Barbieri and colleagues evaluated a list of 238 accepted treatments for 22 chronic, noninfectious, nonneoplastic dermatological conditions that had at least four systemic therapies, including one considered first-line, but not all approved by the FDA.

Researchers found only 73 treatments listed in either compendium. In addition, 15 conditions had one or fewer treatments included in the American Hospital Formulary Service compendium and 10 conditions had one or fewer treatments included in the DRUGDEX compendium. They also found the literature did not follow a distinguishable pattern and was sometimes based on information that was more than 30 years old.

“We were alarmed that over two-thirds of the medications evaluated were not included in these compendia, including half of the medications with the highest evidence grade (double-blind clinical trial). In addition, these compendia disagreed with each other almost a quarter of the time, which suggests that the approach used to develop these compendia is both incomplete and inconsistent,” Barbieri said as he discussed the results. He added it is possible the flaws they found extend to other medical specialties with less common illness and frequent off-label prescribing.

Barbieri said short-term, feasible solutions are practically nonexistent, and that even long-term solutions face barriers.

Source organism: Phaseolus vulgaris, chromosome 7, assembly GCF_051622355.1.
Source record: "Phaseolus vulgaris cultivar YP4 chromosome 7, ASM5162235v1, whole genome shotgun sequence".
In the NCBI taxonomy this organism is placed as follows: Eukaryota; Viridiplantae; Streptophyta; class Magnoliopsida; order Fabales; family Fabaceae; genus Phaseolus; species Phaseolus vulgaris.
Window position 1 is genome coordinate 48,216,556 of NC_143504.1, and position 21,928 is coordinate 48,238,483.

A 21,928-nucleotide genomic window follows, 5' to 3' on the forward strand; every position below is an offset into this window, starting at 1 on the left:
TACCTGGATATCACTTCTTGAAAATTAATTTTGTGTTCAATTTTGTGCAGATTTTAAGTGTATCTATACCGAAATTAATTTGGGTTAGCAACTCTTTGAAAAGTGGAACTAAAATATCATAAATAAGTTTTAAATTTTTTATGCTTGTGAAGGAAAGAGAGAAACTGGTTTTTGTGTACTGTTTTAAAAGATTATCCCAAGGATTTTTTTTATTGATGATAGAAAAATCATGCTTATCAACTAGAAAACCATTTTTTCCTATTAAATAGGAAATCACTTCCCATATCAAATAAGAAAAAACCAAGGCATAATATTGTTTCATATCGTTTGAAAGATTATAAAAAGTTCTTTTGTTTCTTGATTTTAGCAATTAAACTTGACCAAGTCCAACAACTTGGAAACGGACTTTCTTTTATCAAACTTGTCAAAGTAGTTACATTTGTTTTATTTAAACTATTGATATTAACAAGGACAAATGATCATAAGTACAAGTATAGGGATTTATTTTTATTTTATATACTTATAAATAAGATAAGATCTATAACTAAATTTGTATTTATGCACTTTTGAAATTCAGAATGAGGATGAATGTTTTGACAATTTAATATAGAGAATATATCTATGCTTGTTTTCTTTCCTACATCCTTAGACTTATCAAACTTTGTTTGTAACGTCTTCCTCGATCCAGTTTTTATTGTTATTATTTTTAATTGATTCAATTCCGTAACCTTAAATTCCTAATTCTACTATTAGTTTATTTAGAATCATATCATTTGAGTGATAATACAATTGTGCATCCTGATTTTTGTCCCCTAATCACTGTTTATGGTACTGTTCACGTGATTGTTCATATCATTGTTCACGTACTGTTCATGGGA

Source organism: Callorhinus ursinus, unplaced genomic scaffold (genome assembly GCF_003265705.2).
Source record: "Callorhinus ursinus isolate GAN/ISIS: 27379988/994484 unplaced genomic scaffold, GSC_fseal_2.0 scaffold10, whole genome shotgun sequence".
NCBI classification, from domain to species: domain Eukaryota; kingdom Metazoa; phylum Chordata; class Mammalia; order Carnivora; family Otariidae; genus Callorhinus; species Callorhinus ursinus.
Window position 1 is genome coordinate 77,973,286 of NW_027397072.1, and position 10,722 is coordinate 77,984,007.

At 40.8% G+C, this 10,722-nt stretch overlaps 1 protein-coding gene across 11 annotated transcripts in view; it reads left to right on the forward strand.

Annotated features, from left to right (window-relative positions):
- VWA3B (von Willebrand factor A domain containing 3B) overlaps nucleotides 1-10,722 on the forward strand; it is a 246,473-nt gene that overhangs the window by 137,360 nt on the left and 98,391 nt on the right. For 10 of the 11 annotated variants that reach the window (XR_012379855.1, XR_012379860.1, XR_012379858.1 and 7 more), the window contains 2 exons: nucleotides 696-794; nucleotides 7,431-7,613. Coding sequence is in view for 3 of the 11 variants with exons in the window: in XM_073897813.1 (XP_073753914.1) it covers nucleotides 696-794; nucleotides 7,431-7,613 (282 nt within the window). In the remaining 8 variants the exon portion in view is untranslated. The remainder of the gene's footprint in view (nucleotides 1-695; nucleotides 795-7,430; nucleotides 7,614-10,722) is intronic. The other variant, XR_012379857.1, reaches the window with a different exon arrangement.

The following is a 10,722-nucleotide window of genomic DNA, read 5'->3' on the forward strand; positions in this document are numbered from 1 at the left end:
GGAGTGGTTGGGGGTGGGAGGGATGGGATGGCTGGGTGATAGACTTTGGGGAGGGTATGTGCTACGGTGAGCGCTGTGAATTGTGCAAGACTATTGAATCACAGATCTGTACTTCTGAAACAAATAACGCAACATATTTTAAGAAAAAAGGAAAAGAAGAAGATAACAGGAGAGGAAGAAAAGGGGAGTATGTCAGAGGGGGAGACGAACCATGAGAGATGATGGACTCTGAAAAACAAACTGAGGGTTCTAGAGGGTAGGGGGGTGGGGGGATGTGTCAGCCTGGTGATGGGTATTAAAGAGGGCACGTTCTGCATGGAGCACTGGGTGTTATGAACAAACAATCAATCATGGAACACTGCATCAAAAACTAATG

“One option would be to develop compendia specific to the unique challenges of managing dermatologic illnesses, as has been done in oncology. However, given that there are over 3,000 unique diagnoses managed by dermatologists, it may be challenging to create such a supplemental compendium,” he said.

Barbieri added other possible solutions include requiring Medicare Part D to consider evidence clinicians provide during the appeal of the prior authorization process or allow an expert panel to review appeals. – by Janel Miller

Disclosures: Barbieri reports no relevant financial disclosures. Please see the study for all other authors relevant financial disclosures.

 

    Perspective
    Daniel D. Bennett

    Daniel D. Bennett

    The responsibility of ensuring compendia are up-to-date is not an easy one, so while I am not surprised by the results of this study, it is still troubling.

    Many dermatological conditions are rare. Some have few, if any, FDA approved-treatment options. Treatments that are FDA-approved are often newer biologics that are quite expensive. Thus, paying for them out-of-pocket is impossible for most patients. Compounding these patients’ woes are that alternative, less expensive treatments are not always included in the compendia, and that most patients enrolled in Medicare are restricted in their ability to take advantage of drug assistance programs. In addition, CMS refuses to budge from its rule that a drug must be FDA-approved for the specific indication before it is included in the compendia. All of this often puts patients with dermatological needs between a rock and hard place when seeking treatment for their condition.

    The authors propose that physicians should be allowed to support the evidence of a particular drug for a particular patient on a case-by-case basis to resolve my aforementioned concerns. This is a great idea. But allowing this to occur likely involves legislative or regulatory action, which can take years to come to fruition. To know that there will be restricted, or sometimes no treatment options available in the interim for some patients, is quite worrisome.

    • Daniel D. Bennett, MD
    • Vice chair of clinical affairs
      department of dermatology
      University of Wisconsin at Madison

    Disclosures: Bennett reports no relevant financial disclosures.